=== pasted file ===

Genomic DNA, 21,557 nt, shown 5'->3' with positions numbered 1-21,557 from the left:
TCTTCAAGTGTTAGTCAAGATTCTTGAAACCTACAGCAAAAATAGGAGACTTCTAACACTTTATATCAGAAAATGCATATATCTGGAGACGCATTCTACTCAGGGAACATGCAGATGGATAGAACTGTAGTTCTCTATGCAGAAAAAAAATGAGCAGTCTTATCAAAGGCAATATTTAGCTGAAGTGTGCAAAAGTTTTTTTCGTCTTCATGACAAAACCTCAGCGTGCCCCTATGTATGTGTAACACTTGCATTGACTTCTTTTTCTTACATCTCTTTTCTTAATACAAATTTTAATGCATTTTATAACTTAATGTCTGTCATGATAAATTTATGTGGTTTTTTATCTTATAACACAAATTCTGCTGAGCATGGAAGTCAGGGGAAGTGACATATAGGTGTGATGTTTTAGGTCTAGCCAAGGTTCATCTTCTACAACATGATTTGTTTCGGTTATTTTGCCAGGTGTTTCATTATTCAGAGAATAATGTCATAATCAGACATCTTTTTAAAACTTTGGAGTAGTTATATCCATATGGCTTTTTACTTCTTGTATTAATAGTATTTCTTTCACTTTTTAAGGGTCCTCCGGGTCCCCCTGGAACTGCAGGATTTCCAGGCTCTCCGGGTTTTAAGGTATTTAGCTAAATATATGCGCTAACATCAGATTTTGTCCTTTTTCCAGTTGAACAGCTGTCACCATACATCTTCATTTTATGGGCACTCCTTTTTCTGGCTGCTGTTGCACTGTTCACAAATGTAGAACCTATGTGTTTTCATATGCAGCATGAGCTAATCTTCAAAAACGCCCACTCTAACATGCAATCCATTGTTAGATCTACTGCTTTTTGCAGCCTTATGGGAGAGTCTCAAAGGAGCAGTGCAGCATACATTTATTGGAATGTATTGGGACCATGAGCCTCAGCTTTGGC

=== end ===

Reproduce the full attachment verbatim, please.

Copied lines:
Genomic DNA, 21,557 nt, shown 5'->3' with positions numbered 1-21,557 from the left:
TCTTCAAGTGTTAGTCAAGATTCTTGAAACCTACAGCAAAAATAGGAGACTTCTAACACTTTATATCAGAAAATGCATATATCTGGAGACGCATTCTACTCAGGGAACATGCAGATGGATAGAACTGTAGTTCTCTATGCAGAAAAAAAATGAGCAGTCTTATCAAAGGCAATATTTAGCTGAAGTGTGCAAAAGTTTTTTTCGTCTTCATGACAAAACCTCAGCGTGCCCCTATGTATGTGTAACACTTGCATTGACTTCTTTTTCTTACATCTCTTTTCTTAATACAAATTTTAATGCATTTTATAACTTAATGTCTGTCATGATAAATTTATGTGGTTTTTTATCTTATAACACAAATTCTGCTGAGCATGGAAGTCAGGGGAAGTGACATATAGGTGTGATGTTTTAGGTCTAGCCAAGGTTCATCTTCTACAACATGATTTGTTTCGGTTATTTTGCCAGGTGTTTCATTATTCAGAGAATAATGTCATAATCAGACATCTTTTTAAAACTTTGGAGTAGTTATATCCATATGGCTTTTTACTTCTTGTATTAATAGTATTTCTTTCACTTTTTAAGGGTCCTCCGGGTCCCCCTGGAACTGCAGGATTTCCAGGCTCTCCGGGTTTTAAGGTATTTAGCTAAATATATGCGCTAACATCAGATTTTGTCCTTTTTCCAGTTGAACAGCTGTCACCATACATCTTCATTTTATGGGCACTCCTTTTTCTGGCTGCTGTTGCACTGTTCACAAATGTAGAACCTATGTGTTTTCATATGCAGCATGAGCTAATCTTCAAAAACGCCCACTCTAACATGCAATCCATTGTTAGATCTACTGCTTTTTGCAGCCTTATGGGAGAGTCTCAAAGGAGCAGTGCAGCATACATTTATTGGAATGTATTGGGACCATGAGCCTCAGCTTTGGC